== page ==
In October, I had surgery and was on medical leave for what was supposed to be six weeks. Due to various complications, it ended up being nine. Most of that time was spent in bed. Since I couldn’t do stairs, when they were home, my 10 and 8-year-olds often cuddled upstairs with me. I brushed hair, signed forms and permission slips, wrote checks for lunch and extracurricular activities and helped with homework, all from the comfort of my room. We read books, watched TV and when my Blackberry crashed, they taught me how to operate my new iPhone. As enormous a learning curve as that was, it wasn’t the most important lesson learned during my leave.
Though my children are bright, they’ve each experienced academic struggles. Liv is challenged by math and Levi with reading. The reading has been of particular concern due to the Third Grade Reading Guarantee which requires children to read at a certain level by the time they test halfway through the year in order for them to pass to fourth grade. Levi was one of the children in jeopardy of retention.
Prior to my leave, our routine was for the children to come home, play until I got in from work and then we’d start homework. I’d hover and supervise the process, assisting where needed. My biggest role was that of encourager. Leading up to the surgery, my husband and I explained that they’d have to be more self-sufficient, do the work independently and only rely on me to check it. This worked for the most part until two weeks in when Levi was lying at the foot of the bed and got stuck on a word. When I saw that it had a “v” in it, I encouraged him to try again since the word contained a letter he and his sister use daily since it’s in their names. When he refused and began to melt down, a seismic shift occurred inside me. I bent over (bad move with incisions in my belly) and hauled him up to look me in the eyes. “Levi, you are going to fail third grade,” I told him matter-of-factly. “Not because you’re unintelligent but because you won’t make the effort to sound out a letter that’s in your own name.”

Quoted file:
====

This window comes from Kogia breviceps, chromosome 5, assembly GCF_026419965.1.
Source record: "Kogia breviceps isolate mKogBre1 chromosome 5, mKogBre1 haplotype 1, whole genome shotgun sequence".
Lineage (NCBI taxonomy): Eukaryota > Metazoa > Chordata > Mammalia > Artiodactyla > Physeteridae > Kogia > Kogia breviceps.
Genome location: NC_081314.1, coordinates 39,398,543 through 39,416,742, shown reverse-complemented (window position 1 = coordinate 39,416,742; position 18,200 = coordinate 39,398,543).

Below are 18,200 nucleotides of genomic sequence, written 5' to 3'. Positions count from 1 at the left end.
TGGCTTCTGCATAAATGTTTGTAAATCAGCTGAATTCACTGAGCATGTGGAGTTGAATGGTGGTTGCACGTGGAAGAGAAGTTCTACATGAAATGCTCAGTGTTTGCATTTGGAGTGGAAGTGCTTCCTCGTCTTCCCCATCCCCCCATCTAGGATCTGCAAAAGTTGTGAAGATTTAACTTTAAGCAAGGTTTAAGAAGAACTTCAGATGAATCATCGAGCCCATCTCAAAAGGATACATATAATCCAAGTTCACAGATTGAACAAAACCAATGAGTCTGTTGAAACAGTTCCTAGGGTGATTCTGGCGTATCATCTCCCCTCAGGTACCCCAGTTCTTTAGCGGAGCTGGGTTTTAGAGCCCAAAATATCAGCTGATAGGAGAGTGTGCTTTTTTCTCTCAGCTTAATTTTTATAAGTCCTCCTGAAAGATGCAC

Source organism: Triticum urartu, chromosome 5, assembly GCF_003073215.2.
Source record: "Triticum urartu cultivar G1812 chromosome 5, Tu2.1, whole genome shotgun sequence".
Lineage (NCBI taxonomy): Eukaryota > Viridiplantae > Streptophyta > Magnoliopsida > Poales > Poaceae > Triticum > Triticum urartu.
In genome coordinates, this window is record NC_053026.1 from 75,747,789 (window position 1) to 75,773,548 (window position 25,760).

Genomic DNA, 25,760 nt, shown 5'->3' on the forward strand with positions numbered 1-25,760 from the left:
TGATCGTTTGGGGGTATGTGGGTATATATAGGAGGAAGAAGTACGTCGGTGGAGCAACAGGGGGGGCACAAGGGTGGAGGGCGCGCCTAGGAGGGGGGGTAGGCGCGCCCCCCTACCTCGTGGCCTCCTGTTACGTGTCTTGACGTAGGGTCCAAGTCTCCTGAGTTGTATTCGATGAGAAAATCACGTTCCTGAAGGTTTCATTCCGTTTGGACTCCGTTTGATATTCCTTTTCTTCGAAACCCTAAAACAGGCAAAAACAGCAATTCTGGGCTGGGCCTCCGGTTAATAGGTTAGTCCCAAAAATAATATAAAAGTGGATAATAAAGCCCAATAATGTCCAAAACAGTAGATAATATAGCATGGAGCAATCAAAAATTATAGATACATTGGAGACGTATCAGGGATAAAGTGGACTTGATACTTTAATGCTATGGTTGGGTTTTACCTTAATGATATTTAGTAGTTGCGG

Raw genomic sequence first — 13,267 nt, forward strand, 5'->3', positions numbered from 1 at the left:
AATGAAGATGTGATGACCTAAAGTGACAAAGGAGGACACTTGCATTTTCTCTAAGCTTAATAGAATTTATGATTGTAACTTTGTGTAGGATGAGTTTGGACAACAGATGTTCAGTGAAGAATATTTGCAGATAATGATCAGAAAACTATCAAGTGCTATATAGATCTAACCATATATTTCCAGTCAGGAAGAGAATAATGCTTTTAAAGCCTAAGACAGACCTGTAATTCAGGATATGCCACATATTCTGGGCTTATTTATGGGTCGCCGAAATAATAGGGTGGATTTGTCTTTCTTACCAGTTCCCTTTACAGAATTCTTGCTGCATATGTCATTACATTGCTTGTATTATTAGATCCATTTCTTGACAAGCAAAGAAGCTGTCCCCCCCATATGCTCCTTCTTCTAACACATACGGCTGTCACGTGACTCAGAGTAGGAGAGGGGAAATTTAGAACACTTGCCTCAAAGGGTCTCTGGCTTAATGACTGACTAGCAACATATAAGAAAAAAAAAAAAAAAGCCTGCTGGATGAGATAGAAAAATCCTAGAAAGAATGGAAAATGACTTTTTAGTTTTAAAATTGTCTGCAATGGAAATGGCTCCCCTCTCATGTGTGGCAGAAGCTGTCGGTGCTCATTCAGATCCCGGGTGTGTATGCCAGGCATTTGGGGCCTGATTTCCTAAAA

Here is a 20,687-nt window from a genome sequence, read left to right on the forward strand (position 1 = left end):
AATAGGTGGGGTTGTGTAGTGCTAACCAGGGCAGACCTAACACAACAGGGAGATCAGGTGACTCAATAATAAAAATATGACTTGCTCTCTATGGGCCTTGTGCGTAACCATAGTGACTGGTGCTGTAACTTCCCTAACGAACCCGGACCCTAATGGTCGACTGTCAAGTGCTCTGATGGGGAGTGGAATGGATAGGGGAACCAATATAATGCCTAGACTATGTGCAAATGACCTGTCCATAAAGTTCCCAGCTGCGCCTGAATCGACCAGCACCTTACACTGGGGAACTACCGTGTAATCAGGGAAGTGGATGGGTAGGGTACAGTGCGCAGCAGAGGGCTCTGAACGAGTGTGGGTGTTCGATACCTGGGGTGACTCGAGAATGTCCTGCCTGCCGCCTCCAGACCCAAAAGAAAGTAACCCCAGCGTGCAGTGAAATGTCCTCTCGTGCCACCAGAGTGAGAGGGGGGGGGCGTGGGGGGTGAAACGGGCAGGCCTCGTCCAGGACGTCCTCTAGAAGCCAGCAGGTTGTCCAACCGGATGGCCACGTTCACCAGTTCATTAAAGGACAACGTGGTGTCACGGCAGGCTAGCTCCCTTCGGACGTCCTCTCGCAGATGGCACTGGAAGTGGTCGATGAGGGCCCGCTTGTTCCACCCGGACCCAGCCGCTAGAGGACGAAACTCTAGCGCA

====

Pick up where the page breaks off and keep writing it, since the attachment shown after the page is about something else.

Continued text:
That was so harsh coming from me, but a seismic shift must have occurred inside him, too. When I told him to stop whining and read; he did so flawlessly! From that moment on, the child who was on the bubble has consistently put forth his best effort and has been making 100s! While at school for their Christmas parties, his teachers and reading intervention specialist couldn’t say enough about his improvement. But as much as I relished hearing this, nothing compares to the call I received right before winter break.
“I wanted you to know that Levi scored high enough to be able to move on to fourth grade,” his teacher explained. My heart swelled with gratitude for Levi’s outcome. Everything in me knows it would have been a different one had it not been for that tough love convo. Levi knows it, too, and even shared it on a paper when asked to describe an event that changed his life. That’s powerful!
Whenever possible, I’ll always prefer being positive and encouraging with my children, but now I realize there are times when a dose of harsh reality is needed. In Levi’s case, it injected some motivation and boosted his self-efficacy. As parents, it can be hard to speak the truth in love because it doesn’t feel good to us or them at the time. But is good for them in the long run and may even prevent a child who’s capable of pulling all As from repeating a grade.